If you experience shuddering or shaking when attempting to accelerate from a stop or low speed, you may have a worn U-joint or center bearing inside the driveshaft. This will usually be accompanied by strange noises as well.
You’ll want to get a certified mechanic to get under your vehicle and check out all driveshaft related components to confirm the issue.
Driveshaft Replacement Cost
The cost to replace a driveshaft for a typical front-engine, rear-wheel drive vehicle can vary quite a bit and is highly dependent on the make and model. On average, you can expect to pay anywhere from $400 to $1,260 total but it can easily approach close to $2,000 for some vehicles.
Parts alone will set you back $300 to $1,000 and for the 1 to 2 hours of work required, the labor cost will usually run from $100 to $260. Keep in mind that you’ll usually pay quite a bit more at a dealership service center than if you were to have an independent repair shop do the work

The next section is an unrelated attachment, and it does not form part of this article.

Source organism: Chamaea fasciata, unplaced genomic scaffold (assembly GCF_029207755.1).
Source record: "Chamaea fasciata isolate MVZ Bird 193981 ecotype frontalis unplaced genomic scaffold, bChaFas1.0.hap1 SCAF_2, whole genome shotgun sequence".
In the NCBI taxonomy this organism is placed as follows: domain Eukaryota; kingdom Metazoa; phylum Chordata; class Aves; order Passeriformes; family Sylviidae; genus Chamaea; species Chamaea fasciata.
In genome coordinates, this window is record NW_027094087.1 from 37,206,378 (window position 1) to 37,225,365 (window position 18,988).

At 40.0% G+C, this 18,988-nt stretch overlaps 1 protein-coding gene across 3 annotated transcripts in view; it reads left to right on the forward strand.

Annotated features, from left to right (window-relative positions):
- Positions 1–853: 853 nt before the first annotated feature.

If you have a four-wheel drive vehicle, you may have two driveshafts but in most cases, only one will need to be replaced.
How Long Do Driveshafts Last?
Typically, driveshafts will last for the lifetime of the vehicle, but you can expect to get a minimum of 75,000 miles from them. But remember, the life of your driveshaft depends on various factors like the type of vehicle, its build, and the wear and tear it experiences.
For example someone who simply uses their car mainly for highway commutes has very low risk of driveshaft failure while someone who uses their vehicle for heavy towing or off-roading will be in the high risk category when it comes to driveshaft issues.
What Causes Driveshaft Failure?
Worn U-Joints or Bushings
First off, worn out universal joints (U-joints) or bushings can be a major cause. When these little guys wear out, they can cause excessive driveshaft vibration.
This kind of vibration will usually strike when you’re accelerating or driving at high speeds. It’s not fun, but it’s a dead giveaway that something’s not quite right with your driveshaft.